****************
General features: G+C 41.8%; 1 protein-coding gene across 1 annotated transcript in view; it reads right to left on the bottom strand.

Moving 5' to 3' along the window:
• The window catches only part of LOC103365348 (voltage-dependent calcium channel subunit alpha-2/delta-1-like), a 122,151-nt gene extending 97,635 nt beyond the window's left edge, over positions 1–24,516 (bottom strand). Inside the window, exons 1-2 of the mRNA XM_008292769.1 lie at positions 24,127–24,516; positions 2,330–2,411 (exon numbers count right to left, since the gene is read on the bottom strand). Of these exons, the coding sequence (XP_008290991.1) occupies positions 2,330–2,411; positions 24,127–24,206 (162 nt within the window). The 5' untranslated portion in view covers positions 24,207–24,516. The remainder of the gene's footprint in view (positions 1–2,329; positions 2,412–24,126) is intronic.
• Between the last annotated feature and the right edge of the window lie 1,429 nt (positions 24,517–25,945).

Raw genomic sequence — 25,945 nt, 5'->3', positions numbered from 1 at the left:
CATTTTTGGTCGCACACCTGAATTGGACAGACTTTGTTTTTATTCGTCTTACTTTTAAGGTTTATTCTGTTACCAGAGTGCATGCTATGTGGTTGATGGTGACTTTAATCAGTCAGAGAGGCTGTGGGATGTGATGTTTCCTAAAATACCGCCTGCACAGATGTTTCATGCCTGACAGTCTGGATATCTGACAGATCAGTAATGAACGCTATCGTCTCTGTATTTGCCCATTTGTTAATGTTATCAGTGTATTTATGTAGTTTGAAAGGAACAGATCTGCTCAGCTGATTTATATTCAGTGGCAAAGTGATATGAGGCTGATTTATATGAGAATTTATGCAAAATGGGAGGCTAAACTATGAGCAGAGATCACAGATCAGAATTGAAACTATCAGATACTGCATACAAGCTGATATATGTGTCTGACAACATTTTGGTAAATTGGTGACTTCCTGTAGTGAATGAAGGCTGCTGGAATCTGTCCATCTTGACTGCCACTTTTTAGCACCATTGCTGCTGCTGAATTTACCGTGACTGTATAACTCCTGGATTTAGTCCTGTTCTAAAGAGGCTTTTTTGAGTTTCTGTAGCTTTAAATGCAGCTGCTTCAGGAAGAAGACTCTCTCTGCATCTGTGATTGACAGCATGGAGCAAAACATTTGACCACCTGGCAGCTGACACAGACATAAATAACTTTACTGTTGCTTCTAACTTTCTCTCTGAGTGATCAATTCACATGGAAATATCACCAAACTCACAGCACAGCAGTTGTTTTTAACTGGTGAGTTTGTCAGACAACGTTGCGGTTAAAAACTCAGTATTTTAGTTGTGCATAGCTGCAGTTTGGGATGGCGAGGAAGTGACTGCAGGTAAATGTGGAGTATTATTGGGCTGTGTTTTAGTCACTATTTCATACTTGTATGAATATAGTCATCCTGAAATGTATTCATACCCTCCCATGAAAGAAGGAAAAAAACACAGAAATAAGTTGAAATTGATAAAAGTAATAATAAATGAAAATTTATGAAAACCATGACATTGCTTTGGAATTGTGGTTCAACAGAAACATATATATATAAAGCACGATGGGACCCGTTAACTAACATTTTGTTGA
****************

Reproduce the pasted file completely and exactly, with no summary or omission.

General features: G+C 41.8%; 1 protein-coding gene across 1 annotated transcript in view; it reads right to left on the bottom strand.

Moving 5' to 3' along the window:
• The window catches only part of LOC103365348 (voltage-dependent calcium channel subunit alpha-2/delta-1-like), a 122,151-nt gene extending 97,635 nt beyond the window's left edge, over positions 1–24,516 (bottom strand). Inside the window, exons 1-2 of the mRNA XM_008292769.1 lie at positions 24,127–24,516; positions 2,330–2,411 (exon numbers count right to left, since the gene is read on the bottom strand). Of these exons, the coding sequence (XP_008290991.1) occupies positions 2,330–2,411; positions 24,127–24,206 (162 nt within the window). The 5' untranslated portion in view covers positions 24,207–24,516. The remainder of the gene's footprint in view (positions 1–2,329; positions 2,412–24,126) is intronic.
• Between the last annotated feature and the right edge of the window lie 1,429 nt (positions 24,517–25,945).

Raw genomic sequence — 25,945 nt, 5'->3', positions numbered from 1 at the left:
CATTTTTGGTCGCACACCTGAATTGGACAGACTTTGTTTTTATTCGTCTTACTTTTAAGGTTTATTCTGTTACCAGAGTGCATGCTATGTGGTTGATGGTGACTTTAATCAGTCAGAGAGGCTGTGGGATGTGATGTTTCCTAAAATACCGCCTGCACAGATGTTTCATGCCTGACAGTCTGGATATCTGACAGATCAGTAATGAACGCTATCGTCTCTGTATTTGCCCATTTGTTAATGTTATCAGTGTATTTATGTAGTTTGAAAGGAACAGATCTGCTCAGCTGATTTATATTCAGTGGCAAAGTGATATGAGGCTGATTTATATGAGAATTTATGCAAAATGGGAGGCTAAACTATGAGCAGAGATCACAGATCAGAATTGAAACTATCAGATACTGCATACAAGCTGATATATGTGTCTGACAACATTTTGGTAAATTGGTGACTTCCTGTAGTGAATGAAGGCTGCTGGAATCTGTCCATCTTGACTGCCACTTTTTAGCACCATTGCTGCTGCTGAATTTACCGTGACTGTATAACTCCTGGATTTAGTCCTGTTCTAAAGAGGCTTTTTTGAGTTTCTGTAGCTTTAAATGCAGCTGCTTCAGGAAGAAGACTCTCTCTGCATCTGTGATTGACAGCATGGAGCAAAACATTTGACCACCTGGCAGCTGACACAGACATAAATAACTTTACTGTTGCTTCTAACTTTCTCTCTGAGTGATCAATTCACATGGAAATATCACCAAACTCACAGCACAGCAGTTGTTTTTAACTGGTGAGTTTGTCAGACAACGTTGCGGTTAAAAACTCAGTATTTTAGTTGTGCATAGCTGCAGTTTGGGATGGCGAGGAAGTGACTGCAGGTAAATGTGGAGTATTATTGGGCTGTGTTTTAGTCACTATTTCATACTTGTATGAATATAGTCATCCTGAAATGTATTCATACCCTCCCATGAAAGAAGGAAAAAAACACAGAAATAAGTTGAAATTGATAAAAGTAATAATAAATGAAAATTTATGAAAACCATGACATTGCTTTGGAATTGTGGTTCAACAGAAACATATATATATAAAGCACGATGGGACCCGTTAACTAACATTTTGTTGA